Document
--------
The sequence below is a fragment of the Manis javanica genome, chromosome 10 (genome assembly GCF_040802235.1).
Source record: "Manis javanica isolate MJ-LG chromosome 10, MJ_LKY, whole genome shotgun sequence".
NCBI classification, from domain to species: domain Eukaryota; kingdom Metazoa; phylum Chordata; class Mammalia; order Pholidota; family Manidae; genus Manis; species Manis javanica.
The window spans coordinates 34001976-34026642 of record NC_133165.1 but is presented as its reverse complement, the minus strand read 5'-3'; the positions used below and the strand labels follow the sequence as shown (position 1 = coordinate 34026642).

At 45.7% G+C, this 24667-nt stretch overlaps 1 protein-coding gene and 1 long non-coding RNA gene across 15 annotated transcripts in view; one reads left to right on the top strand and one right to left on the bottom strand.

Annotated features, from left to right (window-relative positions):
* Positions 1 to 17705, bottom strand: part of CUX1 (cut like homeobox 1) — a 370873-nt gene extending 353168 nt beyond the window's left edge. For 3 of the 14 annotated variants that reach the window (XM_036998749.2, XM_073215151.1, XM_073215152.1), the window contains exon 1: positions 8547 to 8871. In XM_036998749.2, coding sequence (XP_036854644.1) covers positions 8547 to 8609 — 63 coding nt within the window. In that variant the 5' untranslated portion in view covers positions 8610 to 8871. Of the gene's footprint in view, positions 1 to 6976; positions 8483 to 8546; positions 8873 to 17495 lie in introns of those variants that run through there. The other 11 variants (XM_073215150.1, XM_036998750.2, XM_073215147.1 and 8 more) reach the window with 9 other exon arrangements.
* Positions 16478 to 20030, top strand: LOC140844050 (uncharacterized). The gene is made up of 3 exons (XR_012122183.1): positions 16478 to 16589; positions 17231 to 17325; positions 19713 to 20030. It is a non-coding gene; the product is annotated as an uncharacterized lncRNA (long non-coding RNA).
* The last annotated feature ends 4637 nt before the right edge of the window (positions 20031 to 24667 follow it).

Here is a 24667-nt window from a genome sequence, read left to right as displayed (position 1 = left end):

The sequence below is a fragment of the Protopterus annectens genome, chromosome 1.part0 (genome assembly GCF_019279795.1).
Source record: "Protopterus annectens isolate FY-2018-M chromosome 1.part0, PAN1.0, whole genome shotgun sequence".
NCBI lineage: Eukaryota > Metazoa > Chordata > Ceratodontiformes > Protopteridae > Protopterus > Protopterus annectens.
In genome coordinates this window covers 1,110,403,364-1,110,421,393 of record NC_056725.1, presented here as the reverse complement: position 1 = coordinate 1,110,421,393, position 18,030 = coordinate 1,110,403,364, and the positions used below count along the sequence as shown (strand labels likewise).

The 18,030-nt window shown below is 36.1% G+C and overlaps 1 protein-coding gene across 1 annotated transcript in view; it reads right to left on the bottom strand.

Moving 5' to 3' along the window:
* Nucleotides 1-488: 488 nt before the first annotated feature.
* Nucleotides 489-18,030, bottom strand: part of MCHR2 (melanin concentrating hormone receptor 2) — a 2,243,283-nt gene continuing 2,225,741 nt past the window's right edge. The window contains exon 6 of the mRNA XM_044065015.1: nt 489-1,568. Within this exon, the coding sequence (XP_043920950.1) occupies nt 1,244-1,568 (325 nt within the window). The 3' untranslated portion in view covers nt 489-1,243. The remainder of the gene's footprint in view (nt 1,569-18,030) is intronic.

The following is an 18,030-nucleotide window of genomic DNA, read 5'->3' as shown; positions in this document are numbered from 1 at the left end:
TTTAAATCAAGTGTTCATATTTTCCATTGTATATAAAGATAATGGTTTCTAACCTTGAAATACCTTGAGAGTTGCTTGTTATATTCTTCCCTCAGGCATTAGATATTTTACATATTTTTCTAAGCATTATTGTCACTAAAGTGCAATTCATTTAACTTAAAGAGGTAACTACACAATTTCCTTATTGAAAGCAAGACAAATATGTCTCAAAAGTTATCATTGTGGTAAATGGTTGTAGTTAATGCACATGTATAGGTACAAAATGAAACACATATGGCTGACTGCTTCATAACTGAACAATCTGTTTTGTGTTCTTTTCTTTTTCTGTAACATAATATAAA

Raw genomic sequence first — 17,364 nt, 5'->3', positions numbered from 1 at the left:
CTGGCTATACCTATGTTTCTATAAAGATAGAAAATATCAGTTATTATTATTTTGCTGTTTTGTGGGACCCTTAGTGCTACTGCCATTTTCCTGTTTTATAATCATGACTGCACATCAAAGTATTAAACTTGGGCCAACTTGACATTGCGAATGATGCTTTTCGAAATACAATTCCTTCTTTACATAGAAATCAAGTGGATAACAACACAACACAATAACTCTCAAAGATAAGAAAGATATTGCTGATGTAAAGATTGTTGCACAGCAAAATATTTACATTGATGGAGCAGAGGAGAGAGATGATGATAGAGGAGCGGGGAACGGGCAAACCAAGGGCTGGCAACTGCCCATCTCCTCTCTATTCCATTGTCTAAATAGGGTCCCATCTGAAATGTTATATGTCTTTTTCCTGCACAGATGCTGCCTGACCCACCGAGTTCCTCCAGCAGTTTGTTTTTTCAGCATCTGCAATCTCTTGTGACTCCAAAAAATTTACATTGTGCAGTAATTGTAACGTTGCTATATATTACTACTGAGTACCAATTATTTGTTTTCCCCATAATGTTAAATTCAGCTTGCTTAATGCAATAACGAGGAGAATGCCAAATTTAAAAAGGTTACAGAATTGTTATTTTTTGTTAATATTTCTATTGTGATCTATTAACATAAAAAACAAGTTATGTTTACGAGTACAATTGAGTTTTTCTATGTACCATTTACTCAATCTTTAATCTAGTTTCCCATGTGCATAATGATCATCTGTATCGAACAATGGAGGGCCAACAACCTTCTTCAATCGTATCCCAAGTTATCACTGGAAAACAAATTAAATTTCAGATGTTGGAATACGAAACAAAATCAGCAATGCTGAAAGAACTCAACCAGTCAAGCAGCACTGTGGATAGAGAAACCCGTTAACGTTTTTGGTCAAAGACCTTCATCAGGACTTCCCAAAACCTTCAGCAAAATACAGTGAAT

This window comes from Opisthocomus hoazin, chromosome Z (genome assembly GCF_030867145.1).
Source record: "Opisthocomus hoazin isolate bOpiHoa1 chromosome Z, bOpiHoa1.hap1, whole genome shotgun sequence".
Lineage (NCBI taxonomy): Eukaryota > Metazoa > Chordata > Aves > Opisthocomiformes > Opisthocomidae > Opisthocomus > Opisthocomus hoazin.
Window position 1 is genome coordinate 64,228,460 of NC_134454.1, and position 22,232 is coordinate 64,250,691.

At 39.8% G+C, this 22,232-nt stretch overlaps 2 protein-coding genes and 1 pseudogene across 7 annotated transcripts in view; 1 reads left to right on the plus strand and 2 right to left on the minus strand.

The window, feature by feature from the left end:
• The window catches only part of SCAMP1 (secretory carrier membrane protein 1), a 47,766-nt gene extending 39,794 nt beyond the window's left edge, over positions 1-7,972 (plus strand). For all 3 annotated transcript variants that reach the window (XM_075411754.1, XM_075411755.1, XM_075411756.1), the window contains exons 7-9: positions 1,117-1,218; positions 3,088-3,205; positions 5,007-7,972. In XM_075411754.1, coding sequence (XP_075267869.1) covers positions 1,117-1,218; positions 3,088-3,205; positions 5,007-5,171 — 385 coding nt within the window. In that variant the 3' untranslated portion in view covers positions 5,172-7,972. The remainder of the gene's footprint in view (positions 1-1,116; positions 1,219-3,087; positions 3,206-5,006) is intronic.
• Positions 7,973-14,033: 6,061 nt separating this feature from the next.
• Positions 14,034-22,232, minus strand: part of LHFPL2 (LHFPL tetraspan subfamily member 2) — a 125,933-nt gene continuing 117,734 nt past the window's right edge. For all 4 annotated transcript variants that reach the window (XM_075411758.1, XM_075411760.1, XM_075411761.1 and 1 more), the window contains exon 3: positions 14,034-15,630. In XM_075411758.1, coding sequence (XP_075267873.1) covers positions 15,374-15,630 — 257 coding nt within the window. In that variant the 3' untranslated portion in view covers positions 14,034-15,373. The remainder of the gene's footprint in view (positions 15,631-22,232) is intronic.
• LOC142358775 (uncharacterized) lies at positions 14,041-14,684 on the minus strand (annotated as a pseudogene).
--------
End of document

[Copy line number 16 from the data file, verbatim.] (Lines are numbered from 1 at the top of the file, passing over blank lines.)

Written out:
Moving 5' to 3' along the window: